Threatened to blow herself up

Magherafelt town centre
Magherafelt town centre

A woman threatened to blow herself up and grabbed a petrol can during an incident with police in Magherafelt, according to an investigation carried out by the Police Ombudsman.

Police were this week cleared of any misconduct following an investigation of the dramatic incident which happened in Magherafelt.

Video of events - captured on cameras worn by officers - was examined by the Ombudsman investigator and showed that officers intervened only after she made the threat.

The Ombudsman’s investigation found no evidence to support the woman’s allegation that she was dragged from her car and assaulted by police in January last year.

She complained that police had refused to explain why they wanted her car keys before an officer forced open her driver’s side window, pushed her head against the steering wheel and removed the keys from the ignition.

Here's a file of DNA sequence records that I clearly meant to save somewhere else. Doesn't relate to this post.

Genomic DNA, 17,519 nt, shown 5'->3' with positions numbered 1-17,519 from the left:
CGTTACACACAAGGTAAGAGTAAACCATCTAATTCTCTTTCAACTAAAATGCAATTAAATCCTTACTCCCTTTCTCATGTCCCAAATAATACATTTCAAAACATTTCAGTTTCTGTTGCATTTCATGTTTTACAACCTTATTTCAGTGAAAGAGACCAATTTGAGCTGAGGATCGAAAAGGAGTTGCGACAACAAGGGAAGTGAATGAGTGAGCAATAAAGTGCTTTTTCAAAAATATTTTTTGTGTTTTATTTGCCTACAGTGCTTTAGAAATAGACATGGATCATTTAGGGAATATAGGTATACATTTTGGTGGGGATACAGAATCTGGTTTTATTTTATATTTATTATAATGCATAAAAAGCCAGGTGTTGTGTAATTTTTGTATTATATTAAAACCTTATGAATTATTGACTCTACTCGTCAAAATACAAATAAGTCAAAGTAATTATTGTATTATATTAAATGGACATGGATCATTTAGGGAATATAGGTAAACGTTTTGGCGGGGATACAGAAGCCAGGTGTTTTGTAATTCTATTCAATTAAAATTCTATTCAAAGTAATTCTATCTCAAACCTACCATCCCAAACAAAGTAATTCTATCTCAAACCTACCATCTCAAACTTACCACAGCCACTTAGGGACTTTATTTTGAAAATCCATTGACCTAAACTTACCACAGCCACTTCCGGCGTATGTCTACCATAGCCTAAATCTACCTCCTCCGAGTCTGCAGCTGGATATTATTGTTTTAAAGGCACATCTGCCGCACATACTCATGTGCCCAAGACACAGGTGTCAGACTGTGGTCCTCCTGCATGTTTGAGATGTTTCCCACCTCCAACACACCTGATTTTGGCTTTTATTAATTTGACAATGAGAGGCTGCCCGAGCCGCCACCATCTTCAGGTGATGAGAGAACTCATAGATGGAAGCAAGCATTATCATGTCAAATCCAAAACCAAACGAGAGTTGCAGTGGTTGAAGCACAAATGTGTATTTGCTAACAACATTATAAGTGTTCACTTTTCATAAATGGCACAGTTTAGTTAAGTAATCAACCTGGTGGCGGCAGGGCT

The woman said she was then dragged from the vehicle by her legs and head, thrown to the ground causing her knees to bleed, and elbowed in the face by an officer when she got back up.

She also accused officers of using foul language and smirking at her, and claimed that they refused to tell her why they were taking her vehicle.

The incident happened after police identified the car as having been reported stolen.

When a Police Ombudsman investigator reviewed body worn video evidence, it showed that police had explained this to the woman from the outset.

The woman was also seen in the video handing her car keys to police “without issue” when asked, and was not dragged from the vehicle as alleged.

However, the footage also showed that the woman’s demeanour quickly changed, as she became verbally abusive and threatened to blow herself up before climbing into the back of the car.

An officer then opened the rear door of the car to find the woman with a petrol can in her hand.

He grabbed her wrist and forced her to let go of it.

The Police Ombudsman investigator found that the officer’s use of force had 
been justified in the circumstances.

There was no evidence that the woman had sustained any injuries to her face or knees, nor that any officer had used foul language or smirked at her.

The Police Ombudsman did not uphold the complaint.